When the ‘The People’s Party’s ‘drunken’ leader Giridhar went to Kathmandu for getting the ticket, he found out that the ‘Cinema Hero’ Nayan Raj Dahal, the brother-in- law of Binita Dahal, a tea shop owner in Khaireni Tar, was getting the ticket. The rivalry to get the ticket mainly causes the defeat in the election. The desire to get the ticket seems absurd. Giridhar’s claim ‘I know people here, here, here.’ I know the village leader here’ is futile; as these assurances have nothing to do in politics; he does not get the ticket. Nayan Raj’s press release expressing in favour of democracy is empty catchword, everyone have such commitments.

Rishi had left Radhika after aborting her baby, as he had no conviction. So, he confesses the school teacher to join his partyUML,which Rishi had already left. This mental ‘instability’proves absurdity as a common element in political emblem.The Khadka boy’s painful nostalgia, his ’empty’ love with Sani,has no compensation. The boy’s judgment about girls and the girls’ judgment about boys is absurd. Harsha Bahadur’s cousin Maoist’s analysis about others tagging them as ‘bourgeois’ is hollowness, illusion in rebellion period. He sings, ‘But capitalism creates a bourgeois society that won’t give us what we deserve(p-92). Harsha Bahadur’s longing for love and peace is to defy the realty of the world.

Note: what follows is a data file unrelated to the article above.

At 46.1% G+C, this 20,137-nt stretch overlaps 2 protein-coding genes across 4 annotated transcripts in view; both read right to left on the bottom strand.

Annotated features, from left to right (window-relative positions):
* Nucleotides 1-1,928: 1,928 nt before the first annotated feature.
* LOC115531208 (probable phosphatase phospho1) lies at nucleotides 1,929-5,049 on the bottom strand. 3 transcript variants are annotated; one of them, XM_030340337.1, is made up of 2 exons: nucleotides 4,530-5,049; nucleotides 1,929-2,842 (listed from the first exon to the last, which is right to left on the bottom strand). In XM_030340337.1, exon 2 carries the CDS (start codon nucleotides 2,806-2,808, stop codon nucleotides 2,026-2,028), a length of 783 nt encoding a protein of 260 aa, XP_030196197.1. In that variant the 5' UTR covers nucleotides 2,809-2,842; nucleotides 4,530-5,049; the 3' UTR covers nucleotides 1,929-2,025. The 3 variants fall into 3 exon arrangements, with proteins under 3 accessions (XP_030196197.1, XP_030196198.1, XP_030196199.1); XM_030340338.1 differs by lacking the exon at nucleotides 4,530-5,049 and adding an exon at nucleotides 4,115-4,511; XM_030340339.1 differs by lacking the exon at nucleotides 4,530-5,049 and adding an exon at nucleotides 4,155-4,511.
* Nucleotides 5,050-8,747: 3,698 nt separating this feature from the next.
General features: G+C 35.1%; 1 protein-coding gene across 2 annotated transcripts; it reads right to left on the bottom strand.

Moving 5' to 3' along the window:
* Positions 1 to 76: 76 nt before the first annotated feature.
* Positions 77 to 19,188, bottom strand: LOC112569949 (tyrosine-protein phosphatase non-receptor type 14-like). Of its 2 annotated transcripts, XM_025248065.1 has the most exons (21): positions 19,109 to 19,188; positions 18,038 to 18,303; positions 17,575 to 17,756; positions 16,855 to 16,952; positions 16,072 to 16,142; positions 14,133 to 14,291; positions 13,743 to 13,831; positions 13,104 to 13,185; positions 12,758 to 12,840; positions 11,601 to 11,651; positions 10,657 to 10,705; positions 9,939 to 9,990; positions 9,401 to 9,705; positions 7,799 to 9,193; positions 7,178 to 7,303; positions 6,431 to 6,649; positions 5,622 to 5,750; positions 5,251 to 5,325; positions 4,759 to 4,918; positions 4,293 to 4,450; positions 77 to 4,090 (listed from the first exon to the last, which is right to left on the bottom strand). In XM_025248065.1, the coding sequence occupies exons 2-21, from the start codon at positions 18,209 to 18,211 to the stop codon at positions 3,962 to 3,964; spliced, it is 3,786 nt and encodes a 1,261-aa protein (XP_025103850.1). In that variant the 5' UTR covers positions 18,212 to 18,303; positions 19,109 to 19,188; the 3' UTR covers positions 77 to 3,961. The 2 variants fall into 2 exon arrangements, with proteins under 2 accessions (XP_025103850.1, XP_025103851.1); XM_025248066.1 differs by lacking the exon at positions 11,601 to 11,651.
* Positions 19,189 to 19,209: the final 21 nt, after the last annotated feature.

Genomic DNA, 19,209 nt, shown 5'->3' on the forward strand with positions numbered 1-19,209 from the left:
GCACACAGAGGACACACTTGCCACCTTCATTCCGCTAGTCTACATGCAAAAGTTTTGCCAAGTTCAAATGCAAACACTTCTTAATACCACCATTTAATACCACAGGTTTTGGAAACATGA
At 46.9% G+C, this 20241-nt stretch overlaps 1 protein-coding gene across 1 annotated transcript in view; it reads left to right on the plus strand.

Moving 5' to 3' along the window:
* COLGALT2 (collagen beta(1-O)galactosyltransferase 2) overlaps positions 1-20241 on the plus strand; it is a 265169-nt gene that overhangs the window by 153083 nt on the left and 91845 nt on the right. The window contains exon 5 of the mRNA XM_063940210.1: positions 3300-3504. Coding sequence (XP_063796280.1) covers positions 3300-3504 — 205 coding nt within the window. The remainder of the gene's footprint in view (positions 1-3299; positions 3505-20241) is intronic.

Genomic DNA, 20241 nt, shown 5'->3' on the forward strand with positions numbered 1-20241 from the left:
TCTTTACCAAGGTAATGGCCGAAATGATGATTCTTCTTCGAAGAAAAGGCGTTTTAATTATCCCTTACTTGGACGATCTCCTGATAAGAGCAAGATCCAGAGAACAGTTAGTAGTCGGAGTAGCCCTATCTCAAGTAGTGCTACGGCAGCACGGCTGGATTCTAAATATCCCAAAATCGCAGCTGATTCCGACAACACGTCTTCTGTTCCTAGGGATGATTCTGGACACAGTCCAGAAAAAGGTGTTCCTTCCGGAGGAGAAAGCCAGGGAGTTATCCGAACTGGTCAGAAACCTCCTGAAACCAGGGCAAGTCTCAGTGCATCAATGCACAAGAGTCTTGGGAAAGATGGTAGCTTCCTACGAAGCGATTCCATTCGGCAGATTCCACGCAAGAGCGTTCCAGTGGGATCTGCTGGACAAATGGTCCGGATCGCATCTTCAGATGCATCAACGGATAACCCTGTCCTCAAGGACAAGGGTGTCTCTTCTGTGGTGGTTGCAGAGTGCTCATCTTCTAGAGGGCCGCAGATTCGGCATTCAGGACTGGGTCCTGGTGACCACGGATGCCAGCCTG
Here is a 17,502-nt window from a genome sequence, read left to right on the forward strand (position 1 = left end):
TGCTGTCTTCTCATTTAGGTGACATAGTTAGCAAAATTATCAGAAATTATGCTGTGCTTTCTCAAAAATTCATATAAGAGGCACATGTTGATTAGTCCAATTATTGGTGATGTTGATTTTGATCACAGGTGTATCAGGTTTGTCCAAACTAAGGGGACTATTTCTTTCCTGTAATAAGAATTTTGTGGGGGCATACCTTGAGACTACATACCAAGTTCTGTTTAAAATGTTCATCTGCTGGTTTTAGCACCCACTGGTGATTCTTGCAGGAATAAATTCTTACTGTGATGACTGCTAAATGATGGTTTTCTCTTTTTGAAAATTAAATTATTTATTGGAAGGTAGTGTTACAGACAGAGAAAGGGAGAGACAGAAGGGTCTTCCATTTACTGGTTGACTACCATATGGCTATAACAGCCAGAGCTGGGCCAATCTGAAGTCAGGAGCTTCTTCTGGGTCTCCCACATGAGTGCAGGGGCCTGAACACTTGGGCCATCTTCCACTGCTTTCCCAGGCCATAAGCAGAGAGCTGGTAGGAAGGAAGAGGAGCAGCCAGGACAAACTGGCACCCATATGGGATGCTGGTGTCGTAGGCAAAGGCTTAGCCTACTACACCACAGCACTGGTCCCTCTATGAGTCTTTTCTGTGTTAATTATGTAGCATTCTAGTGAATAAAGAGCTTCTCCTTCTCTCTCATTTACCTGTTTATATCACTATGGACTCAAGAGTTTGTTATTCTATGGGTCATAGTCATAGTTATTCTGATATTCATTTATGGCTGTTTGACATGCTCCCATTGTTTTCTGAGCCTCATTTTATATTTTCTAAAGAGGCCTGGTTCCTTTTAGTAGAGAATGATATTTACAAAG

Giridhar Adhikary dogmatically perceives that Nayan Raj is going to win the election treading over the red carpet that that he had placed inTanahun district. This ‘failure’ to know the complex reality of political life brings tragic end of Giridhar. Chirinjibi receives the party membership but keeps secret thinking politicsto have nihilistic height. He groans, ‘What for did people do something as absurd as politics? (P-103).’